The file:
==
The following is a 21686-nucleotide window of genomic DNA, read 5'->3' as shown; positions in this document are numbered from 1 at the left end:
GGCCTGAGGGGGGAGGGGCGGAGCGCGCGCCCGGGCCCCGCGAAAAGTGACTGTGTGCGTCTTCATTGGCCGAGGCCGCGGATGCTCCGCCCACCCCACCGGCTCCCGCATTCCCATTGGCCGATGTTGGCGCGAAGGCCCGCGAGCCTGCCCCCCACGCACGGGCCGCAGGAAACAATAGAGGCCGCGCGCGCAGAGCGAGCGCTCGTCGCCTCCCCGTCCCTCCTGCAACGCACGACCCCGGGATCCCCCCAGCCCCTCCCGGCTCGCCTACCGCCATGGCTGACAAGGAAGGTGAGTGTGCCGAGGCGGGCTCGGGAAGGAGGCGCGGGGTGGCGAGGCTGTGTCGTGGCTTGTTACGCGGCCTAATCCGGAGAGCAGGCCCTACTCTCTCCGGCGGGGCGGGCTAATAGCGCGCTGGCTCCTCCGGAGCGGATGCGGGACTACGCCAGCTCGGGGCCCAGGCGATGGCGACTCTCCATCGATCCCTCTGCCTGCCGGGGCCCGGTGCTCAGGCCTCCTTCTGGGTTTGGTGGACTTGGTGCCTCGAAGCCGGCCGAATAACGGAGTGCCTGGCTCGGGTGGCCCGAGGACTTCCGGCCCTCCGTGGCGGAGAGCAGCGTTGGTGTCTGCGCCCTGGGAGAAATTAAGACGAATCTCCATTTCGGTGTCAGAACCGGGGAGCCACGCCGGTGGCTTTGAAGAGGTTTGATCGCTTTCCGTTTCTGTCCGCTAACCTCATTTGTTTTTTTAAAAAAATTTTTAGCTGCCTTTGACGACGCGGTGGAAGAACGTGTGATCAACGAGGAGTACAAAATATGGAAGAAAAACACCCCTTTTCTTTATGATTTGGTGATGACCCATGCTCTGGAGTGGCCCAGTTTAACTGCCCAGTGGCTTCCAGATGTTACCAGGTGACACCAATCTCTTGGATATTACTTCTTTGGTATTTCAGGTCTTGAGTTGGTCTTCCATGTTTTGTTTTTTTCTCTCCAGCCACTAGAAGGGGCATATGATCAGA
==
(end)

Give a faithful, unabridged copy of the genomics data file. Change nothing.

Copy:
The following is a 21686-nucleotide window of genomic DNA, read 5'->3' as shown; positions in this document are numbered from 1 at the left end:
GGCCTGAGGGGGGAGGGGCGGAGCGCGCGCCCGGGCCCCGCGAAAAGTGACTGTGTGCGTCTTCATTGGCCGAGGCCGCGGATGCTCCGCCCACCCCACCGGCTCCCGCATTCCCATTGGCCGATGTTGGCGCGAAGGCCCGCGAGCCTGCCCCCCACGCACGGGCCGCAGGAAACAATAGAGGCCGCGCGCGCAGAGCGAGCGCTCGTCGCCTCCCCGTCCCTCCTGCAACGCACGACCCCGGGATCCCCCCAGCCCCTCCCGGCTCGCCTACCGCCATGGCTGACAAGGAAGGTGAGTGTGCCGAGGCGGGCTCGGGAAGGAGGCGCGGGGTGGCGAGGCTGTGTCGTGGCTTGTTACGCGGCCTAATCCGGAGAGCAGGCCCTACTCTCTCCGGCGGGGCGGGCTAATAGCGCGCTGGCTCCTCCGGAGCGGATGCGGGACTACGCCAGCTCGGGGCCCAGGCGATGGCGACTCTCCATCGATCCCTCTGCCTGCCGGGGCCCGGTGCTCAGGCCTCCTTCTGGGTTTGGTGGACTTGGTGCCTCGAAGCCGGCCGAATAACGGAGTGCCTGGCTCGGGTGGCCCGAGGACTTCCGGCCCTCCGTGGCGGAGAGCAGCGTTGGTGTCTGCGCCCTGGGAGAAATTAAGACGAATCTCCATTTCGGTGTCAGAACCGGGGAGCCACGCCGGTGGCTTTGAAGAGGTTTGATCGCTTTCCGTTTCTGTCCGCTAACCTCATTTGTTTTTTTAAAAAAATTTTTAGCTGCCTTTGACGACGCGGTGGAAGAACGTGTGATCAACGAGGAGTACAAAATATGGAAGAAAAACACCCCTTTTCTTTATGATTTGGTGATGACCCATGCTCTGGAGTGGCCCAGTTTAACTGCCCAGTGGCTTCCAGATGTTACCAGGTGACACCAATCTCTTGGATATTACTTCTTTGGTATTTCAGGTCTTGAGTTGGTCTTCCATGTTTTGTTTTTTTCTCTCCAGCCACTAGAAGGGGCATATGATCAGA